As pickleballers, we know there are many benefits to playing pickleball, from improved cardiovascular health to increased social interactions.
Well, now there's another added benefit to playing pickleball, and it's huge.
Pickleball is helping those with Parkinson's disease.
A recent article from HillRag (a Washington, D.C. news publication) entitled "Parkinson's Patients Learn to Play Pickleball" tells of several people struggling with the disease who have used pickleball to slow its progress and stay mentally and physically engaged.
Rosemary Freeman, who was diagnosed with Parkinson's about two years ago, said, "We play with others experiencing the same challenges. I come off the court with a feeling of accomplishment and the idea I am able to think of myself as a pickleball player rather than a person with Parkinson’s."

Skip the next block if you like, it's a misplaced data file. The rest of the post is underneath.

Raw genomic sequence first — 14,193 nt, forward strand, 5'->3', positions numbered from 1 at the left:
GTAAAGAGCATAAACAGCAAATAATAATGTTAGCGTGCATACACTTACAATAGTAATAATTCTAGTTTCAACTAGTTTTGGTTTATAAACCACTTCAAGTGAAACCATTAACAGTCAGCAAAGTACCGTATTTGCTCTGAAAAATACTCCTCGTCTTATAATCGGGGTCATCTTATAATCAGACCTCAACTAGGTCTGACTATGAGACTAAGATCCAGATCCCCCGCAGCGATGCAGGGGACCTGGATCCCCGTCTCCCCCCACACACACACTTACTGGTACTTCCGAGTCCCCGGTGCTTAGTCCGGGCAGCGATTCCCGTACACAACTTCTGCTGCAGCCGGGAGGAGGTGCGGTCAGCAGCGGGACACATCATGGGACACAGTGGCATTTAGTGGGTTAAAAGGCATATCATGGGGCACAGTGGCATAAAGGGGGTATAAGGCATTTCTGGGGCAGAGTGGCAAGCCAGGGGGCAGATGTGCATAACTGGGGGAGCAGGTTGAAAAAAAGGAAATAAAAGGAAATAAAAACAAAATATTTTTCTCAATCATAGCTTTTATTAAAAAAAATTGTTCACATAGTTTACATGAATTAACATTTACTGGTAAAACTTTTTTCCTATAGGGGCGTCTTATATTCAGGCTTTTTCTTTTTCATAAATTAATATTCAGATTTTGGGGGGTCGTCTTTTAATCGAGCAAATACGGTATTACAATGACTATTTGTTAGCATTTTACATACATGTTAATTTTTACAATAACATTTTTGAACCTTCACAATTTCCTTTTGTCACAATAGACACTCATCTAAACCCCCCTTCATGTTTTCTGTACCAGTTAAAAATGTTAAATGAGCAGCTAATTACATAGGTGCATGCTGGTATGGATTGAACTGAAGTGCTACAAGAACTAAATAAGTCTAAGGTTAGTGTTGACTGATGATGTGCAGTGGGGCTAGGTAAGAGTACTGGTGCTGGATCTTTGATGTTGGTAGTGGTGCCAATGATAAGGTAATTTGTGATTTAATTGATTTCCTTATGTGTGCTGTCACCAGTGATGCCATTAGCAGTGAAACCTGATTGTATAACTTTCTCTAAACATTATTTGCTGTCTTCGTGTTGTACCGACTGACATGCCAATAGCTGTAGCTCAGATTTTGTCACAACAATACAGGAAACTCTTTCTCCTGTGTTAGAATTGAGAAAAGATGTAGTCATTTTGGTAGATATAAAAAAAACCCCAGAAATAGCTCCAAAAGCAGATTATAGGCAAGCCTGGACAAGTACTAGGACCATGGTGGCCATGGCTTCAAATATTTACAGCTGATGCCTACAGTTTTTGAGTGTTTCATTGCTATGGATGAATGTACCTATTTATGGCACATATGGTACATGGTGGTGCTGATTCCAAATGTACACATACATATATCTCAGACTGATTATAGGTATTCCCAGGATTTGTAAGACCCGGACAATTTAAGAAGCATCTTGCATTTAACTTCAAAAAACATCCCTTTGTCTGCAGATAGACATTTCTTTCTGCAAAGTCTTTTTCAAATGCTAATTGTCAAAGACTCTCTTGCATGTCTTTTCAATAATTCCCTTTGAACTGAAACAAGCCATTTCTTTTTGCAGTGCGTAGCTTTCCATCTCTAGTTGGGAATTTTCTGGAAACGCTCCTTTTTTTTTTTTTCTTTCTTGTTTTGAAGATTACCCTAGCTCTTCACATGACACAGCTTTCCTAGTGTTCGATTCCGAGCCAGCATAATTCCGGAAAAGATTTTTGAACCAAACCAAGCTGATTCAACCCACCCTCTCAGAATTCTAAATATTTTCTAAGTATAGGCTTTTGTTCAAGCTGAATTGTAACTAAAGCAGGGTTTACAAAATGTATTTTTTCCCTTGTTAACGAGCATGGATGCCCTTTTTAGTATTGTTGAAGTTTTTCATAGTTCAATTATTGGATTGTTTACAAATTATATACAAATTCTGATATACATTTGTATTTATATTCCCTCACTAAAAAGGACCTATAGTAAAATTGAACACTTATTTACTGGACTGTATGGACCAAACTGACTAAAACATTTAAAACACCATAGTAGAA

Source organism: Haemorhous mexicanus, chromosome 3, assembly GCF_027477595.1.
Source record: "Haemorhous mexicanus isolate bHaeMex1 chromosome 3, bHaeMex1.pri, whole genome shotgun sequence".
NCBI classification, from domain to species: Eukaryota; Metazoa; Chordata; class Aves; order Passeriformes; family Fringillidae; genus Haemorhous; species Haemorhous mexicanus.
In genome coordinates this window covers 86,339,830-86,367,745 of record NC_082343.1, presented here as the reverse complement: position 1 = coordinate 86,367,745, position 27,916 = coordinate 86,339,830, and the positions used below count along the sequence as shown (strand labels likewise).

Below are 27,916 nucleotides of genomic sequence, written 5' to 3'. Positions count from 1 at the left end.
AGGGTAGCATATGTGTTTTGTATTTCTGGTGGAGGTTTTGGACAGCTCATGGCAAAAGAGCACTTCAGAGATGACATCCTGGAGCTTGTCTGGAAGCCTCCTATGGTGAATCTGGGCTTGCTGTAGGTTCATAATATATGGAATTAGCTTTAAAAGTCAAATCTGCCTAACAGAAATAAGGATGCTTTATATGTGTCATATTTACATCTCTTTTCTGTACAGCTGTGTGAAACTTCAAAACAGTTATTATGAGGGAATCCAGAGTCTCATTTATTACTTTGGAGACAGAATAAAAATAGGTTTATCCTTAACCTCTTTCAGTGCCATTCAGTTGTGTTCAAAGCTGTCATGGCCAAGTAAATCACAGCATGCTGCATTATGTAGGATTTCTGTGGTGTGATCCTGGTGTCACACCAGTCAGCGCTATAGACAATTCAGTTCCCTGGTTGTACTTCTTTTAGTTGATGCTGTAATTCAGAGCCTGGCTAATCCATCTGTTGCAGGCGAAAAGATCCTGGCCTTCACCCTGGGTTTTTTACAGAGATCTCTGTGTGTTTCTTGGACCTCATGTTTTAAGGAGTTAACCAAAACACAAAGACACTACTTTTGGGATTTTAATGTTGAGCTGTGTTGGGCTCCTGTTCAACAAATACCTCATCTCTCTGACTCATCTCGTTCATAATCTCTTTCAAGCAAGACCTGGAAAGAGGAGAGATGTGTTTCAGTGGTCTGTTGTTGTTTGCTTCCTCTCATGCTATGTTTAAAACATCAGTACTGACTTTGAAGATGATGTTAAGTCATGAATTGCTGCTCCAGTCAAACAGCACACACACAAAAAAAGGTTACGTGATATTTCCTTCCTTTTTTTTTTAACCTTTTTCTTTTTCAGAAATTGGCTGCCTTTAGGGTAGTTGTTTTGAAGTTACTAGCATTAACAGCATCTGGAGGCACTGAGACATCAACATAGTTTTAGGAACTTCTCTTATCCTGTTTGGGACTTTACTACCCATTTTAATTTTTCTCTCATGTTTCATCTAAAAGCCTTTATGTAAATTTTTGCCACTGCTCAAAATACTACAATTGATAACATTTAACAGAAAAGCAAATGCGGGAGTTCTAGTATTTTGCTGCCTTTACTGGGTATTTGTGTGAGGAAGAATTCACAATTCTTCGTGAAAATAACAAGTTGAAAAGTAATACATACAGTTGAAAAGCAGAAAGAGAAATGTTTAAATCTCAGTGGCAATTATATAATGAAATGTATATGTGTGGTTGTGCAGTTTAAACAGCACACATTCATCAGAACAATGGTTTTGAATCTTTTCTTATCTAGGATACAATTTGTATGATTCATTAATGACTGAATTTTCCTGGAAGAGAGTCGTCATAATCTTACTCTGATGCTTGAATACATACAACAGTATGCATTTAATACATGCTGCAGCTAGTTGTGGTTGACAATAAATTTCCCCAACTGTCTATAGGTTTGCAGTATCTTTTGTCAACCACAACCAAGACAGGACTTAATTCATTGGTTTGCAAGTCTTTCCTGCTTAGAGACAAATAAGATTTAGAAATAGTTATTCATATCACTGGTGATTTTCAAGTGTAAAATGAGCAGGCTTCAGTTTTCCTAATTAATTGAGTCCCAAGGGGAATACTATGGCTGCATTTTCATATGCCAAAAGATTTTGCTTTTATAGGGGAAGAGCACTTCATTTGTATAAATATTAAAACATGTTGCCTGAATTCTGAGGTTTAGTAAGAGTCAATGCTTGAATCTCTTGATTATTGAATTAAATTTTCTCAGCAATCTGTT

If that statement doesn't give you the chills and hit you straight in your polypropylene core, then you may want to check your pulse.
There's also this recent story of a man in Naples, Fla., who credits the sport for helping him with his Parkinson's diagnosis.
In a sport that provides so many benefits for its participants, I think everyone can agree that helping stop or even reverse debilitating diseases is without question at the top of the list.